Conversational combat for kids

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For the kid with that razor sharp tongue, a great outlet has been released this year. Singapore’s very first debating competition for primary school students was organized by I Can Read learning centre.

Kids debate

For the kid with that razor sharp tongue, a great outlet has been released this year. Singapore’s very first debating competition for primary school students was organized by I Can Read learning centre.

theAsianparent was invited to grace the grand finals which were held at Geylang East Library on 7 December. We entered the competing hall to see anxious parents and energized kids preparing for the competition.

Walking amongst the kids, we saw Simon Andrews, Recruitment Officer for I Can Read, adding a much needed dosage of humor to ease any hints of stage-fright.

The Beginnings

The I Can Read English program introduced a new curriculum this year in response to the Ministry of Education’s new syllabus for P5 and P6 students. The new syllabus places emphasis on expression, critical thinking and oral presentation.

Having identified debating as an effective way of allowing students to enhance all these skills, I Can Read organized such a competition in conjunction with the Singapore Debating Association (SDA).

“We’re looking forward to what the judges have to say about our talent. Kids that barely whispered are now bouncing words off the walls. It’s a sense of achievement for all of us.” said Simon.

10 teams from the various I Can Read centres across the island debated against each other in March this year on topics such as “The sale of unhealthy food to children should be banned” and “Zoos do more harm than good”.  The top 4 teams then qualified for the grand championship.

The Grand Championship

The topics for the grand finals were “Fairytales do more harm than good” and “Technology makes the world a better place”. Teams from Sengkang and Yishun competed for the grand final with the first topic while Bukit Timah and Jurong East debated on the second topic for 3rd place.

Kids delivered their speeches eloquently and rebuttals were strong yet politely conveyed. Judges from the SDA were impressed by the significant research the kids empowered their statements with.

“We saw a good example of substantiated statements. For instance, one team used the creation of the atomic bomb for arguing against the topic that technology makes the world a better place,” said Judge Emmanuel, member of SDA.

Debaters were awarded based on their ability to react to the opposition’s argument, flow of logic, and crafting a persuasive argument that exude confidence and to back their points with research.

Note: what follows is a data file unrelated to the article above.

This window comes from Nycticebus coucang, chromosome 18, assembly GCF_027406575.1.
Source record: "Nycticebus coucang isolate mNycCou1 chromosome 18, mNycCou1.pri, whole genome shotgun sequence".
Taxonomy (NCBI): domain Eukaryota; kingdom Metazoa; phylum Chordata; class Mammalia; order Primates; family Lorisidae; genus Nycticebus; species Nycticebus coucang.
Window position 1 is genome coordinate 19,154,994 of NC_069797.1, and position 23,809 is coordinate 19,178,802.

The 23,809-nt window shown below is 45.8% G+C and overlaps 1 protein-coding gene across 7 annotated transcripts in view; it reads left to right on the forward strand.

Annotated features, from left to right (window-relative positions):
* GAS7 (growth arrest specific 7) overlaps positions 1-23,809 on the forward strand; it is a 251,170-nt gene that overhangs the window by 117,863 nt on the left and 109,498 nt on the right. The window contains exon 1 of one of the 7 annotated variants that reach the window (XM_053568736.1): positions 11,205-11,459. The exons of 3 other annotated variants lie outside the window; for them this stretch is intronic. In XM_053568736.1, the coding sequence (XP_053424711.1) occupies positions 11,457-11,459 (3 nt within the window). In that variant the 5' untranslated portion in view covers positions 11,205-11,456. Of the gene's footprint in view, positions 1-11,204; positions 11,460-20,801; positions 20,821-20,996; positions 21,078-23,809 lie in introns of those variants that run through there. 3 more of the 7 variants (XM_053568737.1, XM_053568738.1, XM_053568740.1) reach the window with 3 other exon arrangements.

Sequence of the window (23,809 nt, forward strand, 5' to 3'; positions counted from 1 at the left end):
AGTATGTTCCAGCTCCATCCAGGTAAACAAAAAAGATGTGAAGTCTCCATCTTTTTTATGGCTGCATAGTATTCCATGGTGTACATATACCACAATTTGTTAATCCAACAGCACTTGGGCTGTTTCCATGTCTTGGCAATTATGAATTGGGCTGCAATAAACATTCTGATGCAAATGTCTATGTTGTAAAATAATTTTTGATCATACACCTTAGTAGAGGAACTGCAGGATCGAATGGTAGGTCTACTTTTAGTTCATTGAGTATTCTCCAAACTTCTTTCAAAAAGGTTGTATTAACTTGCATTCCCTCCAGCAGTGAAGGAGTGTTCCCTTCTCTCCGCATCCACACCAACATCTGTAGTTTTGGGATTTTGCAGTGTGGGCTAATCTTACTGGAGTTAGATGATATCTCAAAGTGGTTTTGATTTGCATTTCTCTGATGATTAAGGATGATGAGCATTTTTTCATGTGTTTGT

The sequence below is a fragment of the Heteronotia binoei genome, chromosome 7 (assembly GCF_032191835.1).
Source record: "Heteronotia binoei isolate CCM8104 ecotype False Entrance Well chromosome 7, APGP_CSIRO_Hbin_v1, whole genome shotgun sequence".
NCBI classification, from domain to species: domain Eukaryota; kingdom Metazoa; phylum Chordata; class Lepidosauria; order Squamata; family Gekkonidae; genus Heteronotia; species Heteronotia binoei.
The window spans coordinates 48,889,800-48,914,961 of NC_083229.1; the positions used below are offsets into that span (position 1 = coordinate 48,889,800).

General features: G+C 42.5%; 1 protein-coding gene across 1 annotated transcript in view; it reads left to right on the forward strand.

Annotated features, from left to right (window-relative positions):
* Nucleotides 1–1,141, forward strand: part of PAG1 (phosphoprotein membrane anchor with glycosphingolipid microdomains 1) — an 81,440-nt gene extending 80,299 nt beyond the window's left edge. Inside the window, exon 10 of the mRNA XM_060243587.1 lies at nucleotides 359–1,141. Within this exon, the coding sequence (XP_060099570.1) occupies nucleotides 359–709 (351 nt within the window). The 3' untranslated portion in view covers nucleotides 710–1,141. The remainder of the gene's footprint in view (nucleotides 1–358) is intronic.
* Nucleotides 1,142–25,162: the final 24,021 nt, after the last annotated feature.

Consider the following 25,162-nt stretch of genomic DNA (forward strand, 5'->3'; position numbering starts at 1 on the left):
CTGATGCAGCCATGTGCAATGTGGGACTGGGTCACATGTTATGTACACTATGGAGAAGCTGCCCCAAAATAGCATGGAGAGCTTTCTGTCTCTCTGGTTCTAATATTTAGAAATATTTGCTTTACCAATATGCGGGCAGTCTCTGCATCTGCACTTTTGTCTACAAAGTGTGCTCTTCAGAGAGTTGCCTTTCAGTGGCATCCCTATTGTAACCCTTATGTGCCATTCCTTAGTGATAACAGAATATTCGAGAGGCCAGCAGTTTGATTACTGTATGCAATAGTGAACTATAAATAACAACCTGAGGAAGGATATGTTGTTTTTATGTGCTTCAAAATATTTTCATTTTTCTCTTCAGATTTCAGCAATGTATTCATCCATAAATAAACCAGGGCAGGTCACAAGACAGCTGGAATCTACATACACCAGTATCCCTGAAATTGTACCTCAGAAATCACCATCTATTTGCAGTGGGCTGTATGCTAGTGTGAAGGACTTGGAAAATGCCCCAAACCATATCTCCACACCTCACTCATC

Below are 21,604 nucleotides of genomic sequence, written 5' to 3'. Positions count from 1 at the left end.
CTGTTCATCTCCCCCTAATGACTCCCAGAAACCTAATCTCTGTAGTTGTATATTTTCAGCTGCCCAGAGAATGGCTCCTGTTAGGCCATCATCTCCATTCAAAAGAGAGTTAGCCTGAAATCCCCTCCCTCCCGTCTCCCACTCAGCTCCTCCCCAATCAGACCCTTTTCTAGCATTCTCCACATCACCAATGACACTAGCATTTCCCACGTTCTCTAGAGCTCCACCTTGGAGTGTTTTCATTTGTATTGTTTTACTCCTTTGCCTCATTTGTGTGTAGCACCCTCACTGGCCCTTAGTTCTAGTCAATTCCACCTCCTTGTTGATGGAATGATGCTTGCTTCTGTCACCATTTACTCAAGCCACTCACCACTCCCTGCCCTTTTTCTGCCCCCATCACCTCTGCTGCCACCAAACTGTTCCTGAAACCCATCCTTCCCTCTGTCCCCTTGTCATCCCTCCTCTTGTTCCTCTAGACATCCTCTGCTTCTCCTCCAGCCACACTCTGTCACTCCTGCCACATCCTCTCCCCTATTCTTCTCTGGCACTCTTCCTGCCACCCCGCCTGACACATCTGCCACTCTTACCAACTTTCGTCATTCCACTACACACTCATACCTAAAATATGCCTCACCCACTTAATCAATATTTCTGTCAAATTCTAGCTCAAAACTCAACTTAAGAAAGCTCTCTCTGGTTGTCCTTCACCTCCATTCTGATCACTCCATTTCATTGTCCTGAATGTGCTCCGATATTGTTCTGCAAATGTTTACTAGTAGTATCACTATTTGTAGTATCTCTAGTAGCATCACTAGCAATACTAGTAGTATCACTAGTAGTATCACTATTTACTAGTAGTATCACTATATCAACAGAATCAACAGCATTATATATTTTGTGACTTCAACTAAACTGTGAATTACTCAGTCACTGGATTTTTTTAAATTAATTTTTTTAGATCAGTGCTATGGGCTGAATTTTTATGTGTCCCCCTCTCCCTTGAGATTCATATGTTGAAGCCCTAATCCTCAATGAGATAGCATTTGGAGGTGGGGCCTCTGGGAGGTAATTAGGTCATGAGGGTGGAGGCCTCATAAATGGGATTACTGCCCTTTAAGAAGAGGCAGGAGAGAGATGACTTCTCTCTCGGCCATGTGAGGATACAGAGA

2 children who met these criteria and awarded the “Best Speaker Awards” were Mable, 11 (Sengkang Team) and Yu Xuan, 12 (Yishun Team).

Cinderella takes a beating

Fairy Tales came under scrutiny when the young debators pointed out a few unsavoury points that question the morality of fairy characters like Cinderella.

Debating that“Fairytales do more harm than good”, Yu  Xuan of the Yishun team said “for Hansel and Gretel, what’s with teaching kids about pushing an old lady into a boiling pot of water after invading her home? And for Cinderella, the theme has – Whatever you do, don’t be ugly, marry a rich man and that’s a fairy tale for you?”

Speaking to the winning tongues

In the end Team Yishun won the grand finals for “Fairytales do more harm than good.” The team had 3 members Yu Xuan, 12, Ryan and Yann Ming, both 11. The lowdown they gave on fairytales and persuasive arguments engaged the audience to the fullest.

Ryan has been with I Can Read for 3 years while Yann Ming has been with the centre for 8 years.

We asked the kids to describe their debating training sessions and what were their favorite subjects on the whole. Yu Xuan said “training sessions were more fun than mugging. We’d be throwing teddy bears at each other 60 percent of the time and the rest of the time we focus”

When asked what subjects he liked in school, he replied with a cheeky grin, “Uhhh recess? And English”.

Ryan then chirped in to tell us about his grades. “I used to get 70’s in my English exams. Rare occasions maybe 80’s. Now I have my grades steady at about 90…91.”

The team’s instructor, Ms Saras Thangaiya beamed with pride as she shared. “It’s not like a regular monotonous learning experience. It’s a free environment and I let them speak their mind. Freedom of expression is the key to English language.”

Simon sums it up for us.  “These kids come in with the same personality. But they’ve learnt how to let it shine through and now not only do I get to see it, the whole world does.”

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